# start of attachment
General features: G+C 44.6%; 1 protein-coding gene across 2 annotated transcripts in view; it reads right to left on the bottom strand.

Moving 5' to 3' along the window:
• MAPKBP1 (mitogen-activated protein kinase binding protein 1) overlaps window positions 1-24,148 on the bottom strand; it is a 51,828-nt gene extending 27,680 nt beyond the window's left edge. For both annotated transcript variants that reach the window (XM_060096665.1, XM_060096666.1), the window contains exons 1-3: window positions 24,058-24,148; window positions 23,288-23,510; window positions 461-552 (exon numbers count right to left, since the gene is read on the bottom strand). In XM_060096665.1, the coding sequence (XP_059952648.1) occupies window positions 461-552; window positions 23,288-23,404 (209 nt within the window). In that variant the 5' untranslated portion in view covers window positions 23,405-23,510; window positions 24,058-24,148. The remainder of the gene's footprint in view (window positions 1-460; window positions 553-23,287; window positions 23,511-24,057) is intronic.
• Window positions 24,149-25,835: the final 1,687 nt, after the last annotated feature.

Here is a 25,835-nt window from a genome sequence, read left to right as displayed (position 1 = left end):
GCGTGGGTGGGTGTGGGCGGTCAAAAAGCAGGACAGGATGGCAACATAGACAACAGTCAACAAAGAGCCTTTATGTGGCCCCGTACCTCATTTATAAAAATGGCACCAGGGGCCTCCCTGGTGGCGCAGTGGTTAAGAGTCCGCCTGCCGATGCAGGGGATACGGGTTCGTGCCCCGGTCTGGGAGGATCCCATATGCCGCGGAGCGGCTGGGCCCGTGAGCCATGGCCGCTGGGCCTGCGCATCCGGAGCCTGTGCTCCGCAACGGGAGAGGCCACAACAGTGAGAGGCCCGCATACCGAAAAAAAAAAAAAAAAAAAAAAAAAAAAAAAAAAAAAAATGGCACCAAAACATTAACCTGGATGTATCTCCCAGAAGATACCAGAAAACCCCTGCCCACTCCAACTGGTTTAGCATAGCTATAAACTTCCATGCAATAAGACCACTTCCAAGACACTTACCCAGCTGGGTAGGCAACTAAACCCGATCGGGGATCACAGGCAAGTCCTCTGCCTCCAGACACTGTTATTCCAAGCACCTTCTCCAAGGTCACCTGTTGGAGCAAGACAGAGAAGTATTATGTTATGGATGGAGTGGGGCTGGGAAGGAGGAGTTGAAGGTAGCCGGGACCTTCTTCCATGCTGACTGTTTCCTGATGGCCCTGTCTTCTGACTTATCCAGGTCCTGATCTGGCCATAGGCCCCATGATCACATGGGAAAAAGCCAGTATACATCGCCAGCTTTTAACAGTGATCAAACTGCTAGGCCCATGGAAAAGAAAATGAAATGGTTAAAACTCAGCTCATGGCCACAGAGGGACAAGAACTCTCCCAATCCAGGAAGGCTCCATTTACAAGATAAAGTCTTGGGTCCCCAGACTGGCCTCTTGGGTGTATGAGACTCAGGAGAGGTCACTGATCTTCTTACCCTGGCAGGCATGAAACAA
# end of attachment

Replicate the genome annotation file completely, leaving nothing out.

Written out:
General features: G+C 44.6%; 1 protein-coding gene across 2 annotated transcripts in view; it reads right to left on the bottom strand.

Moving 5' to 3' along the window:
• MAPKBP1 (mitogen-activated protein kinase binding protein 1) overlaps window positions 1-24,148 on the bottom strand; it is a 51,828-nt gene extending 27,680 nt beyond the window's left edge. For both annotated transcript variants that reach the window (XM_060096665.1, XM_060096666.1), the window contains exons 1-3: window positions 24,058-24,148; window positions 23,288-23,510; window positions 461-552 (exon numbers count right to left, since the gene is read on the bottom strand). In XM_060096665.1, the coding sequence (XP_059952648.1) occupies window positions 461-552; window positions 23,288-23,404 (209 nt within the window). In that variant the 5' untranslated portion in view covers window positions 23,405-23,510; window positions 24,058-24,148. The remainder of the gene's footprint in view (window positions 1-460; window positions 553-23,287; window positions 23,511-24,057) is intronic.
• Window positions 24,149-25,835: the final 1,687 nt, after the last annotated feature.

Here is a 25,835-nt window from a genome sequence, read left to right as displayed (position 1 = left end):
GCGTGGGTGGGTGTGGGCGGTCAAAAAGCAGGACAGGATGGCAACATAGACAACAGTCAACAAAGAGCCTTTATGTGGCCCCGTACCTCATTTATAAAAATGGCACCAGGGGCCTCCCTGGTGGCGCAGTGGTTAAGAGTCCGCCTGCCGATGCAGGGGATACGGGTTCGTGCCCCGGTCTGGGAGGATCCCATATGCCGCGGAGCGGCTGGGCCCGTGAGCCATGGCCGCTGGGCCTGCGCATCCGGAGCCTGTGCTCCGCAACGGGAGAGGCCACAACAGTGAGAGGCCCGCATACCGAAAAAAAAAAAAAAAAAAAAAAAAAAAAAAAAAAAAAAATGGCACCAAAACATTAACCTGGATGTATCTCCCAGAAGATACCAGAAAACCCCTGCCCACTCCAACTGGTTTAGCATAGCTATAAACTTCCATGCAATAAGACCACTTCCAAGACACTTACCCAGCTGGGTAGGCAACTAAACCCGATCGGGGATCACAGGCAAGTCCTCTGCCTCCAGACACTGTTATTCCAAGCACCTTCTCCAAGGTCACCTGTTGGAGCAAGACAGAGAAGTATTATGTTATGGATGGAGTGGGGCTGGGAAGGAGGAGTTGAAGGTAGCCGGGACCTTCTTCCATGCTGACTGTTTCCTGATGGCCCTGTCTTCTGACTTATCCAGGTCCTGATCTGGCCATAGGCCCCATGATCACATGGGAAAAAGCCAGTATACATCGCCAGCTTTTAACAGTGATCAAACTGCTAGGCCCATGGAAAAGAAAATGAAATGGTTAAAACTCAGCTCATGGCCACAGAGGGACAAGAACTCTCCCAATCCAGGAAGGCTCCATTTACAAGATAAAGTCTTGGGTCCCCAGACTGGCCTCTTGGGTGTATGAGACTCAGGAGAGGTCACTGATCTTCTTACCCTGGCAGGCATGAAACAA